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Python defaultdict as sparse array: use with caution

Today I learned…

TLDR: When using defaultdicts to represent sparse data with large cardinalities, remember that reading values with [] is side-effecting and increases the size of the dictionary.

Use .get() for reads, and reserve [] for insertions, increments, and updates.


Python’s collections package has some nice convenient datastructures that you might be familiar with, such as namedtuple or deque.

There is one very interesting, but flawed datastructure in there, namely the defaultdict. The defaultdict lets you, the programmer, define a ‘default factory’ lambda, which will be called to create (and persist) a default value in the dictionary, when __getitem__ (i.e. []-access) is called.

Here’s an example:

>>> from collections import defaultdict
>>> d = defaultdict(lambda: list())
>>> d["animals"]
>>> d["animals"].append("dog")
>>> d
defaultdict(<function <lambda> at 0x7f53579c8860>, {'animals': ['dog']})

defaultdict and sparse arrays

Syntactically, this is very nice when you’re creating or updating sparse arrays, because you can just “fire and forget”, setting and incrementing (or decrementing) values at any index you can think of:

>>> d = defaultdict(lambda: 0)
>>> d[0] = 1
>>> d[100] += 5
>>> d[100] += 5
>>> d[100]
>>> d[99]

However, this type of syntactic convenience leads to complacency. __getitem__ access on a defaultdict is not the equivalent of .get() with a nice default. It is, unfortunately a side-effecting operation, as the value produced by the default factory is stored in the dict before being returned.

Now, it does say so right in the documentation:

If default_factory is not None, it is called without arguments to provide a default value for the given key, this value is inserted in the dictionary for the key, and returned.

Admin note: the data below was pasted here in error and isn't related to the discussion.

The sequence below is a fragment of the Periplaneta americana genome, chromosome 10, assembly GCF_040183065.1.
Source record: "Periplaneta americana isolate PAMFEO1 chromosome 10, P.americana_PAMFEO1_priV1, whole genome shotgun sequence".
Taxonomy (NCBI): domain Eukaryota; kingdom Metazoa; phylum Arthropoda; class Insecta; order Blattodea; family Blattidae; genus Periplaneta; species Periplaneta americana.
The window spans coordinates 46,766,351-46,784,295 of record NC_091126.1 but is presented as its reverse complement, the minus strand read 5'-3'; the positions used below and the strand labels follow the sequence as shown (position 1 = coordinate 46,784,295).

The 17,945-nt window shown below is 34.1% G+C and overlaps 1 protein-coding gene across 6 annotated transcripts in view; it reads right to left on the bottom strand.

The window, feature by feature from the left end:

The large-scale implications of this behavior are often not evident until it turns out your code is somehow performing very slowly and consuming lots of memory.

defaultdict effectively un-sparsifies your sparse array if you’re querying for every value

Here is a demonstration of the side-effecting behavior in action.

# file:
import sys
from collections import defaultdict

def test(use_get):
    n = 1000*1000*10
    sparse = defaultdict(lambda: 0)
    sparse[int(n/3)] = 1
    sparse[int(n/3)*2] = 2
    sparse[int(n/3)*3] = 3
    print("SIZE BEFORE:", sys.getsizeof(sparse))
    sum = 0
    if use_get:
        # We use .get() so as not to trigger the default_factory
        for idx in range(n):
            sum += sparse.get(idx, 0)
        # We use []-access, bloating the dict as a side-effect
        for idx in range(n):
            sum += sparse[idx]
    print("SIZE AFTER:", sys.getsizeof(sparse))
    print(f"RESULT (using get: {use_get})", sum)

if sys.argv[1] == "True":

In the code above, we first create a dictionary representing a sparse vector with 10-million entries, the default value being 0. Then, we set up some actual values roughly at every 1/3rd of the vector length. Our goal is to sum up all the values in this sparse array, going through every index.

If use_get is set to True, we use the .get() method on our defaultdict. If use_get is set to False, we use []-access.

We measure the size of the dict before and after the summation. Here are the results and the runtimes:

# Using .get() method:
/bin/time python3 ./ True
RESULT (using get: True) 6
1.20user 0.00system 0:01.21elapsed 99%CPU (0avgtext+0avgdata 9984maxresident)k
# Using []-syntax:
/bin/time python3 ./ False
SIZE AFTER: 335544408
RESULT (using get: False) 6
3.33user 0.82system 0:04.17elapsed 99%CPU (0avgtext+0avgdata 677260maxresident)k

Much worse! The dict ballooned from 232 bytes to over 300 megabytes. Additionally, it took the python runtime almost three times longer to process all 20 million keys in our sparse vector.

When using []-notation with a defaultdict, one must always remember to only use it for side-effecting operations, where updating the dictionary is in fact called for. If the goal is just to read a value, .get() with a sensible default is the way to go.

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